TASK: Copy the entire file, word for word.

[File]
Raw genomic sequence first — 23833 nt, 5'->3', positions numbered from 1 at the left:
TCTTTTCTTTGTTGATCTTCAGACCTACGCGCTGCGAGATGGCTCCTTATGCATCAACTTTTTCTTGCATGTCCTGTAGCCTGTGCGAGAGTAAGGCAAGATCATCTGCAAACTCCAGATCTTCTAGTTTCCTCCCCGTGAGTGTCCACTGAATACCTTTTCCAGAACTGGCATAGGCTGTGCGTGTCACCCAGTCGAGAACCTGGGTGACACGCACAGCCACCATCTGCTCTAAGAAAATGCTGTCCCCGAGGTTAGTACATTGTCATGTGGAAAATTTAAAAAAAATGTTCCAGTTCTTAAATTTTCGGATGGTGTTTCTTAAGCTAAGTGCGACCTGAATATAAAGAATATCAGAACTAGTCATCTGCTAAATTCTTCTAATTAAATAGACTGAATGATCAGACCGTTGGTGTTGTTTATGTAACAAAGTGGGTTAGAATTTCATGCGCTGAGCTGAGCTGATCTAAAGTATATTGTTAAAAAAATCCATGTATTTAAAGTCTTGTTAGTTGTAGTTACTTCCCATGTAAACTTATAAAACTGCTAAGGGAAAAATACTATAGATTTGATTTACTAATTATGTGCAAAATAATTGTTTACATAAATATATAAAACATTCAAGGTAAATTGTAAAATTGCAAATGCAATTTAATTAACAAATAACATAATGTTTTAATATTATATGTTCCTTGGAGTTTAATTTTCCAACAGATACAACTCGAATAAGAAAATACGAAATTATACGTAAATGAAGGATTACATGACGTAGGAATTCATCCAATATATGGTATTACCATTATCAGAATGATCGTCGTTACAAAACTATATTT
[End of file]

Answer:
Raw genomic sequence first — 23833 nt, 5'->3', positions numbered from 1 at the left:
TCTTTTCTTTGTTGATCTTCAGACCTACGCGCTGCGAGATGGCTCCTTATGCATCAACTTTTTCTTGCATGTCCTGTAGCCTGTGCGAGAGTAAGGCAAGATCATCTGCAAACTCCAGATCTTCTAGTTTCCTCCCCGTGAGTGTCCACTGAATACCTTTTCCAGAACTGGCATAGGCTGTGCGTGTCACCCAGTCGAGAACCTGGGTGACACGCACAGCCACCATCTGCTCTAAGAAAATGCTGTCCCCGAGGTTAGTACATTGTCATGTGGAAAATTTAAAAAAAATGTTCCAGTTCTTAAATTTTCGGATGGTGTTTCTTAAGCTAAGTGCGACCTGAATATAAAGAATATCAGAACTAGTCATCTGCTAAATTCTTCTAATTAAATAGACTGAATGATCAGACCGTTGGTGTTGTTTATGTAACAAAGTGGGTTAGAATTTCATGCGCTGAGCTGAGCTGATCTAAAGTATATTGTTAAAAAAATCCATGTATTTAAAGTCTTGTTAGTTGTAGTTACTTCCCATGTAAACTTATAAAACTGCTAAGGGAAAAATACTATAGATTTGATTTACTAATTATGTGCAAAATAATTGTTTACATAAATATATAAAACATTCAAGGTAAATTGTAAAATTGCAAATGCAATTTAATTAACAAATAACATAATGTTTTAATATTATATGTTCCTTGGAGTTTAATTTTCCAACAGATACAACTCGAATAAGAAAATACGAAATTATACGTAAATGAAGGATTACATGACGTAGGAATTCATCCAATATATGGTATTACCATTATCAGAATGATCGTCGTTACAAAACTATATTT